Omar Favours Pre-1989 Era Troop Levels In J-K

9 June 2009
The Indian Express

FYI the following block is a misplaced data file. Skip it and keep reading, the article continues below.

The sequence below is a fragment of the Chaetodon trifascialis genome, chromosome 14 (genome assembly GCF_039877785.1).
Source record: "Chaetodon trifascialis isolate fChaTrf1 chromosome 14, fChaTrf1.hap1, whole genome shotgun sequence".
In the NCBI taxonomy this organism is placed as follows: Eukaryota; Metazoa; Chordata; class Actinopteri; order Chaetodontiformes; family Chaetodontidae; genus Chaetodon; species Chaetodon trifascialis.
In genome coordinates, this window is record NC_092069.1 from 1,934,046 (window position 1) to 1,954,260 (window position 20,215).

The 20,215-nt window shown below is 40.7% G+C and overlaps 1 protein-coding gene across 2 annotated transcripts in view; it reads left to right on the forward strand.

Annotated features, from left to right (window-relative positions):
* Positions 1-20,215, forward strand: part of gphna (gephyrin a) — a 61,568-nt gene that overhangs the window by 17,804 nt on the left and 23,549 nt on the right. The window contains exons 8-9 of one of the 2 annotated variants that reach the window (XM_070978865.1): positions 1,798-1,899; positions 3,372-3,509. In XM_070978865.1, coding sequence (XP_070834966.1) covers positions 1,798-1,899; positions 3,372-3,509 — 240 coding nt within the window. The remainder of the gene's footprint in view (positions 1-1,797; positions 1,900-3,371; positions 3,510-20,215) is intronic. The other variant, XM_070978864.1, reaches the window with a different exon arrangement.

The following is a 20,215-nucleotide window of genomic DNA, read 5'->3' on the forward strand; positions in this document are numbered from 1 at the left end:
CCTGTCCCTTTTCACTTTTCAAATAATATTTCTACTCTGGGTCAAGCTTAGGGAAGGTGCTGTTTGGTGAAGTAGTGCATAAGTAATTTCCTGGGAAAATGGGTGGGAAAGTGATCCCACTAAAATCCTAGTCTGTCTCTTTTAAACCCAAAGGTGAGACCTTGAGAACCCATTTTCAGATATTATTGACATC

London: Jammu and Kashmir Chief Minister Omar Abdullah favours troop levels in the state to be reduced to numbers that existed prior to 1989, but says the Centre can't undertake this presently with upswing in infiltration attempts. 'The first step is to reduce their (army) visibility and the second step is to start reducing numbers,' Abdullah said asserting 'and it will happen'. 'I would be satisfied with a troop level that existed prior to 1989. The response I've got from the defence minister, home minister - I think they understand the need to balance peoples' requirements,' Abdullah said in an interview to London-based ‘Financial Times’. This is the first comment by Omar Abdullah on possible reduction of troops from the state, which is the demand being made by major opposition and separatist groups in the state. Though army refuses to divulge the numbers of troops citing security reasons, according to estimates the army had deployed more than two Corps in the state prior to 1989, the year the militancy took a serious turn in the Valley. Making public his views on issues like resumption of Indo-Pak dialogue, Abdullah said he believes New Delhi needs to be more pro-active and should go ahead on talks with the new democratic set up in Islamabad. But, at the same time Abdullah said Pakistan has to play its part as well to meet India's concern expressed in the aftermath of the Mumbai terror attacks. However, Abdullah dwelt much of the time on the troops withdrawal issue, saying it can not be undertaken in immediate context as there had been numerous attempts in March and April this year to infiltrate large batches of militants from across the Line of Control (LoC). 'It was an apparent attempt to make their presence felt during the elections. But that hasn't happened,' he said. 'Clearly you cannot expect the Government of India to withdraw the troops in the kind of numbers that is being suggested with the attempts at infiltration into Kashmir being what they are,' the youngest-ever chief minister of the state said. 'We've had very serious attempts of infiltration in March and April of this year and that obviously remains a concern. Levels of tension between India and Pakistan determine troop placements as well.' Asked whether the infiltrators were stopped, he said: 'Some made their way through; some were turned back at the line of control itself, and some were killed in encounters with the security forces. So it's been a mixed bag of results... There is speculation that there was one group of 100 plus (militants) that came in...all the way through... at a time when the passes were still covered in snow, and some of our posts had yet to be retaken after the winter vacation.' 'They took advantage of that situation, came in very well equipped with cold weather gear, GPS equipment etc... We were concerned they would make their presence felt during the elections, but that hasn't happened. 'Fortunately, over the years, our intelligence gathering has gotten stronger, we are able to gather much better quality of human intelligence which allows us to neutralize these threats before they become a serious problem for us,' Abdullah said. On the support militants received locally in Jammu and Kashmir, he said, 'There are pockets of support, where support is given voluntarily. There are areas where support is encouraged by local over-ground workers, and some areas where support is forced through fear of a barrel of a gun. 'What has changed for us is that earlier where support was given, or support was taken, the people who were forced to do this would keep quiet. Now, no sooner have these people left and move on we do get information to our local police and other sources and we are able to take corrective steps. This availability of local intelligence wasn't there earlier, so that is a significant change.' Asked whether Congress-led UPA which has been returned to power has an opportunity to resolve the Kashmir issue, the chief minister said: 'we are looking for greater stability across the border and the Line of Control. That would help. At one point, a month or two ago, it looked much worse in Islamabad than it does now. Let’s see. Hopefully.' He hoped that in the coming five years, Kashmir – both internationally and domestically - would receive the due focus of Dr Manmohan Singh's Government. Asked what kind of small steps that could help improve the situation, he said: 'That's less to do with the dialogue process and more to do with what my government can deliver -improve road network, better power supply, better health delivery at the primary and secondary levels. 'These are some of the things we are going to be working with the Government of India to deliver... Internationally, its rebuilding that confidence in the dialogue process.' Abdullah said his party, the National Conference, believed the autonomous position of Jammu and Kashmir has to e strengthened, not weakened. 'I'd like to believe you will see a significant improvement in terms of the political space available, the security environment that prevails, the human rights record... most of the parameters that people use to define normality,' he added.